We have also been dressing the Cook’s sitting room, it went form a bare room to something that is starting to feel really homey. This is the room that will have some different types of interpretation to the traditional flat media. We are going to have picture frames with information about the servants that used to work at Powis, and cushions with facts on them. Again it is still a work in progress but this is where we are at currently.
Programs like ‘Downton Abbey’ and documentaries like ‘Servants – The true story of life below stairs’ (both of which I thoroughly recommend watching) have peaked the interest in areas like the kitchens. I also think the life servants lead feels more relateable to most people. We often get asked where the kitchens are when they are not open and people love to look around them. On Monday our State Rooms close and our Old Kitchens open everyday, it is a funny thing, the grandest more sumptuous rooms shut and the rooms that are designed for a practical purpose with no frills. I cannot wait to finish dressing our area and adding the interpretation, and on monday we start decoration for Christmas too. We will be very bust but it is very exciting so worth all the rushing around.
Well today was shaping up to be a fairly relaxed day at work; the usual morning clean and then the afternoon spent discussing the House Team’s proposal for the winter offer. However the castle had some other ideas for me today.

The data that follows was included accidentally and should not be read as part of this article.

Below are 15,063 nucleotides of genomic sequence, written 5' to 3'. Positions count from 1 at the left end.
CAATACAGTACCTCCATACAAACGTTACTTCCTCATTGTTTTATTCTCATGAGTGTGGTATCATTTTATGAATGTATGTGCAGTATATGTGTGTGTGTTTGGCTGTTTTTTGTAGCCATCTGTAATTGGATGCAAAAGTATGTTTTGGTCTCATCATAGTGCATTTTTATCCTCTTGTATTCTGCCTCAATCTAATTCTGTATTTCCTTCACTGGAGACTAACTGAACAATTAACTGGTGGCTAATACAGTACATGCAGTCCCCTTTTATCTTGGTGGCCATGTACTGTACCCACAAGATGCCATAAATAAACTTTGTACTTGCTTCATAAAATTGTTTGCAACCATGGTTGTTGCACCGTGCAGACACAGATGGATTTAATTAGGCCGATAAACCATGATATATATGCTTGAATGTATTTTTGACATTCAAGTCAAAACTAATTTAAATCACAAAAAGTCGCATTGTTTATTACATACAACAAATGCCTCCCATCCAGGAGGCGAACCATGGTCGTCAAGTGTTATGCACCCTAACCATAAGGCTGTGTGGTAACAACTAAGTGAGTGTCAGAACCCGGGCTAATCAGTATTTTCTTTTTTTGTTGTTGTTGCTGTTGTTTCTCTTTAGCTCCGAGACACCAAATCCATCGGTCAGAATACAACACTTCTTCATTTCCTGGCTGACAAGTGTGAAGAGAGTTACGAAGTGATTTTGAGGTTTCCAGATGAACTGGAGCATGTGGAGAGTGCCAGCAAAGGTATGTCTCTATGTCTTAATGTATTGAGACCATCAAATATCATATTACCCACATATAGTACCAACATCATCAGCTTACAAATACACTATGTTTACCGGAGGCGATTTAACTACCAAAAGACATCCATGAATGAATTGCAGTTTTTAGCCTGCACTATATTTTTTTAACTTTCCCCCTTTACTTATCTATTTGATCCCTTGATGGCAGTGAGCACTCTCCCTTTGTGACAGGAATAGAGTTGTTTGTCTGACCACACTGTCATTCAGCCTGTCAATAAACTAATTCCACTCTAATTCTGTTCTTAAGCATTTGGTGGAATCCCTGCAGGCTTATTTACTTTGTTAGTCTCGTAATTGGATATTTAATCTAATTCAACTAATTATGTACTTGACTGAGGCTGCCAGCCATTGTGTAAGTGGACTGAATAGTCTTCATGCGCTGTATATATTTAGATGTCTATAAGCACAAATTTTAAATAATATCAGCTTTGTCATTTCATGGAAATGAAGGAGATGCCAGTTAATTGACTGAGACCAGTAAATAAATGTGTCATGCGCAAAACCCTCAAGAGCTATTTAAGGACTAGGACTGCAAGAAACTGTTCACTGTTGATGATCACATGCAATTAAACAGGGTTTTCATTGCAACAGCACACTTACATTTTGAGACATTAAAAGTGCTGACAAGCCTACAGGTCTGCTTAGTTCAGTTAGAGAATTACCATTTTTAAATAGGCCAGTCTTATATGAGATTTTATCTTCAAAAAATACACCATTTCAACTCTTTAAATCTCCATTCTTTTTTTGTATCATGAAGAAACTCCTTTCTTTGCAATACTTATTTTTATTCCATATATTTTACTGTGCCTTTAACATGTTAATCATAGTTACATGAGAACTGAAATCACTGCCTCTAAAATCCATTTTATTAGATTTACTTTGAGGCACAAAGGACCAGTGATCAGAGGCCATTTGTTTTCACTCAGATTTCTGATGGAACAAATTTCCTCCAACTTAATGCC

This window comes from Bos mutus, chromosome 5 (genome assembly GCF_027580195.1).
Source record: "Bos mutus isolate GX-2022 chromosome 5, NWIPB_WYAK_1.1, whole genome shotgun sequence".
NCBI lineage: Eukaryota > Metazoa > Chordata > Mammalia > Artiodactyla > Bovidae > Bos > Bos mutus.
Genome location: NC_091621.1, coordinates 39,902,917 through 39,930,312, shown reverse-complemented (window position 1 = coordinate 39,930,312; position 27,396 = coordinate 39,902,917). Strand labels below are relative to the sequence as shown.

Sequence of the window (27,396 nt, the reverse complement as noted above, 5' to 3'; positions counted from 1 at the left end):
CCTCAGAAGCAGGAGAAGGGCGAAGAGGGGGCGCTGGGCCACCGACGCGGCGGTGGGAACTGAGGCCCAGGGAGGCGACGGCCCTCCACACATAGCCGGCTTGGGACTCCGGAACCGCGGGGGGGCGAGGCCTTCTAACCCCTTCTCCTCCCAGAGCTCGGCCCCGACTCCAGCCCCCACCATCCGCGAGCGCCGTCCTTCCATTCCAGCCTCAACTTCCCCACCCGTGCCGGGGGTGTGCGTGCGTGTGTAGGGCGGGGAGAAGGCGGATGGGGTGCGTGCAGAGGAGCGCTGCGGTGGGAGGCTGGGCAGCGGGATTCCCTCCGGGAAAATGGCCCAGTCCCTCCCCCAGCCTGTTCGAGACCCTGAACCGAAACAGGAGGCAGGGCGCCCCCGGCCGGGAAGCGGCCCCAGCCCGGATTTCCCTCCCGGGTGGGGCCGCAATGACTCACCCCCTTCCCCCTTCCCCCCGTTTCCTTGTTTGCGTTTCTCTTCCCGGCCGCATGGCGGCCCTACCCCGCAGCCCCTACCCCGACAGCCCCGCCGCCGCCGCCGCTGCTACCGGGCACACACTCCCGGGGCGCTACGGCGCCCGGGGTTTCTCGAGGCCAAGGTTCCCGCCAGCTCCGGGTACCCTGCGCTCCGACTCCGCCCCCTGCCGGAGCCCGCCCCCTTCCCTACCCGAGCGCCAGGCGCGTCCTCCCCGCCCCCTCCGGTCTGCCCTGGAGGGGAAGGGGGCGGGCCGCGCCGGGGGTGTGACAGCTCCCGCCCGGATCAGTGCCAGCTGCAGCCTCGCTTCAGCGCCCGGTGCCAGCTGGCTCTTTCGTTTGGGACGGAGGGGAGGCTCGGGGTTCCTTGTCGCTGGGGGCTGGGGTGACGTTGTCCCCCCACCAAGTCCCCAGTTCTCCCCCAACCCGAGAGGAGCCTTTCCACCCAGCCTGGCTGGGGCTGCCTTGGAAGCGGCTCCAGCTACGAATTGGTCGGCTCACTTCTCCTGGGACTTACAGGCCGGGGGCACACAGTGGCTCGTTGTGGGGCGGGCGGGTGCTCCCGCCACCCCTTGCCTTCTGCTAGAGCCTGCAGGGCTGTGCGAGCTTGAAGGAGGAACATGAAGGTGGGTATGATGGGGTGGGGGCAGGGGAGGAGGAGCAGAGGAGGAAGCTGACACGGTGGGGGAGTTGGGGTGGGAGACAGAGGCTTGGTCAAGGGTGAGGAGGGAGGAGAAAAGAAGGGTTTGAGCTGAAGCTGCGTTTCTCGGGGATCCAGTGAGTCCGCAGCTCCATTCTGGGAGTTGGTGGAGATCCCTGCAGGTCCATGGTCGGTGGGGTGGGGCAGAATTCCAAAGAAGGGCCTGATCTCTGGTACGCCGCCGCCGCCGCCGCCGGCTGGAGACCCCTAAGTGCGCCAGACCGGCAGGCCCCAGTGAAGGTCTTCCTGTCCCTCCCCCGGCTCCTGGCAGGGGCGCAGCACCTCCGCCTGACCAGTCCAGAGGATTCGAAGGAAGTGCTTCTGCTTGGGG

I was just doing the morning vacuum, the same as every morning, when I went and switched on the lights in the Library and saw something I was not expecting to see. Precariously balanced on top of the fire basket and the fire guard was a huge pile a debris, made up of twigs and soil. It looked like the material of several birds nests had fallen down the chimney. There had been a chicken wire and fabric hammock wedged in the chimney shaft to stop detritus falling down into the fireplace in the room, however the nests had obviously gotten too much for it to hold and had given way.
I hurried down the stairs and called on the assistance of Carol, A Conservation Assistant that has worked at the Castle for years. I knew I was going to need some assistance clearing up the mess. We scooped up the twigs and some of the soil and put them into black bins bags, three bags full in all. Then I hoovered the rest of the soil up and me and Will put the chicken wire hammock back into the chimney. Hopefully it will hold this time!